Krzyztopor Castle
Travel Poland

Magnificent Ruin of Krzyztopor Castle Poland

Krzyżtopór Castle is considered one of the most impressive buildings of this type in Europe. The name of the castle in Ujazd is a cluster of two words: a cross (Krzyz) and an axe (Topor). 

Krzyżtopór Castle is, in fact, a palace with strong defensive features, surrounded by mighty bastion-type fortifications – the so-called “palazzo in Fortezza.” Few people know that the residence of Krzysztof Ossoliński was the largest palace complex in Europe until the famous French Versailles was built. 

This comparison should give an idea of ​​the size and costs incurred to erect this object. The magnate fortified palace delights with architecture, stirs the imagination with an unusual form, and fascinates with its history, which has grown into many legends over the years.

Krzyztopor Castle

History

Krzysztof Ossoliński, coat of arms Axe (Topór), decided to build a headquarters exceeding the scale of all other investments of the magnates at that time, including the Ossolin Castle famous for its spaciousness and wealth, owned by his brother Jerzy Ossoliński

The construction of this magnificent residence, which reportedly cost 30,000,000 zlotys, began around 1620 and continued until 1644 under the direction of architect Wawrzyniec Senes.

The unusual Palace was surrounded by walls with four bastions, giving new opportunities for defense by setting up cannons outside the line of walls. The ceiling in the dining room was supposedly made of glass, and revelers had a chance to watch exotic fish floating above them during meals.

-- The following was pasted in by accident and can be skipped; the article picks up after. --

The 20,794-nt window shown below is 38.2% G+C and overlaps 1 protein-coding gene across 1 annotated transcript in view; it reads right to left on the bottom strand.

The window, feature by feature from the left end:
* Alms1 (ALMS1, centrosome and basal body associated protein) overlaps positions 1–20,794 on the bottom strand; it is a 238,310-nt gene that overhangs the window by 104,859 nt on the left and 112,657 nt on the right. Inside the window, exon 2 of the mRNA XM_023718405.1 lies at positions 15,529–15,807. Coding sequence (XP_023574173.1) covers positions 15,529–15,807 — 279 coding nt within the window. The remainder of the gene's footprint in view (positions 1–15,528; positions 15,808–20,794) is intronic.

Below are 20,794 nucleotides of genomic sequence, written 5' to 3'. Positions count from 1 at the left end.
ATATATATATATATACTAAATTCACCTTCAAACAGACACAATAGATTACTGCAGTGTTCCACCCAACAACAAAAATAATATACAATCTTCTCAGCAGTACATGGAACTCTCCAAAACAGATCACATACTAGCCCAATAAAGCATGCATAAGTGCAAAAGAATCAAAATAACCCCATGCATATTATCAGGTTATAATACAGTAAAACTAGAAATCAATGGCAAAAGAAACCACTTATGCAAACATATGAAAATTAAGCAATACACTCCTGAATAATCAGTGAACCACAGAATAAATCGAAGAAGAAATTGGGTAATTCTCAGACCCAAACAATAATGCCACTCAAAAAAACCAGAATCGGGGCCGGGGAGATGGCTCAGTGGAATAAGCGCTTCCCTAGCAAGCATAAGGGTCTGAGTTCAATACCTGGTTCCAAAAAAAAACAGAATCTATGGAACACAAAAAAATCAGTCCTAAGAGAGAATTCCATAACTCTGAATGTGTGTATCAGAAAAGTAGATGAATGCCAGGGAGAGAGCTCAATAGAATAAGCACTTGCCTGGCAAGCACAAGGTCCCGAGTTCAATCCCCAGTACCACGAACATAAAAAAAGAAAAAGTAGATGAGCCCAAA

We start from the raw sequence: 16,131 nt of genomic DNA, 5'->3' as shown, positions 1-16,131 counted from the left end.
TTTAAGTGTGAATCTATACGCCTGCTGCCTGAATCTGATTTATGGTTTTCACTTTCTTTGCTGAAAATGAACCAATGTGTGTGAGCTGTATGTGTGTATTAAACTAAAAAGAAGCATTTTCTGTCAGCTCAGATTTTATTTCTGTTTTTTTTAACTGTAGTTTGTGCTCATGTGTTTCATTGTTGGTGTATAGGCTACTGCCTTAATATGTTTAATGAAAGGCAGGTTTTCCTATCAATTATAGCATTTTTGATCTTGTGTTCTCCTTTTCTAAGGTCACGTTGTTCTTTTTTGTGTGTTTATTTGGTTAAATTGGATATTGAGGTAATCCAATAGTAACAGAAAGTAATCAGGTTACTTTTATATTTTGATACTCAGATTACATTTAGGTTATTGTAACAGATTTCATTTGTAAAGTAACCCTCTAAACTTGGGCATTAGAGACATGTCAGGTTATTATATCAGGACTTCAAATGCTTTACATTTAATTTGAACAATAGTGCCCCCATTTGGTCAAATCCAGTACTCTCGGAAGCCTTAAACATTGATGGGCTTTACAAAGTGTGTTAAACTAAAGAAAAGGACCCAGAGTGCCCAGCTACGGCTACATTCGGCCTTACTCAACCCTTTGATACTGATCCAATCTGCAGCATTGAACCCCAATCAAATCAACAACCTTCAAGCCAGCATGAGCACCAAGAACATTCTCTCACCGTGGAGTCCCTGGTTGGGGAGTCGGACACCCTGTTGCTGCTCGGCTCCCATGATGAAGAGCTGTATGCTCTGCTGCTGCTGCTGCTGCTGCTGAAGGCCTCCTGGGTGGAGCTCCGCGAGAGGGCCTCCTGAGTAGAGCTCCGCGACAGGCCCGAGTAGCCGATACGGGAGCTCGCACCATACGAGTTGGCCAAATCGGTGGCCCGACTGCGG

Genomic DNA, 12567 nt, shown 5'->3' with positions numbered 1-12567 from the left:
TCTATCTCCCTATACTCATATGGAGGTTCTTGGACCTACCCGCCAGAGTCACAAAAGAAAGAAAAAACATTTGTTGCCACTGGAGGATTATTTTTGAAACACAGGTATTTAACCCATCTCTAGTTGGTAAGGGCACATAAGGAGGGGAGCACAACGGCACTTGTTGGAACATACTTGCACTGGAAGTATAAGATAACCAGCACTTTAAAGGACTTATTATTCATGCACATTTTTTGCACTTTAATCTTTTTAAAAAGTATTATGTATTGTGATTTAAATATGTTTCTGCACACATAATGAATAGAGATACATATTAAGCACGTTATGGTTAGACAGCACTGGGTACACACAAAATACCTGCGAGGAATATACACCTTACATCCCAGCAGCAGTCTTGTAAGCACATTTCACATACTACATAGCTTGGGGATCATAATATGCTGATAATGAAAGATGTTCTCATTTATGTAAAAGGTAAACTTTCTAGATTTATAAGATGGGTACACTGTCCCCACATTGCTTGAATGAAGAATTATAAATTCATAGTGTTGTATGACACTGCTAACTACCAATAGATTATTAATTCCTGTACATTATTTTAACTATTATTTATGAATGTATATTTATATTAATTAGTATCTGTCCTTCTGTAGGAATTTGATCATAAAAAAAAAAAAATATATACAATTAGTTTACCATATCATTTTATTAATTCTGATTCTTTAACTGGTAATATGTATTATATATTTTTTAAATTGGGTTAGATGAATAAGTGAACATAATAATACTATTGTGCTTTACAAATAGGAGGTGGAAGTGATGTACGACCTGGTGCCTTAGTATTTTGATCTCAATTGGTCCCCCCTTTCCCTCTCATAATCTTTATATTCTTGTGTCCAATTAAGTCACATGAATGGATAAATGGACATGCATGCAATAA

The owner himself enjoyed his new seat only for a year because he died in 1645, and in turn, his heir and only son, Krzysztof Baldwin, died in the battle of Zborow in 1649. From then on, the castle changed hands several times.

In 1655 the castle was conquered by the Swedish army without any firing. The castle was probably seized by the use of deception. The Swedes took the valuables from the Palace, including the magnificent clock above the entrance gate. 

In addition to the valuables, the library and the entire archive were plundered by the invaders. It was then that the documentation related to the construction of the Palace was lost.

According to sources, Swedish King Charles Gustav stayed here. Perhaps the castle was also viewed by historian and cartographer Erik Dahlberg, who left behind the oldest known plan of the establishment. However, errors in his drawing suggest that he relied only on stolen from the archives, an earlier project of Krzyżtopor.

Despite the vast devastation, the building was still inhabited, first by Kalinowski family, then by Wiśniowiecki, and in 1720 Morsztyn family settled down here. None of the subsequent owners of Ujazd had neither the will nor the funds to rebuild and develop this excellent residence, which slowly began to lean toward ruin.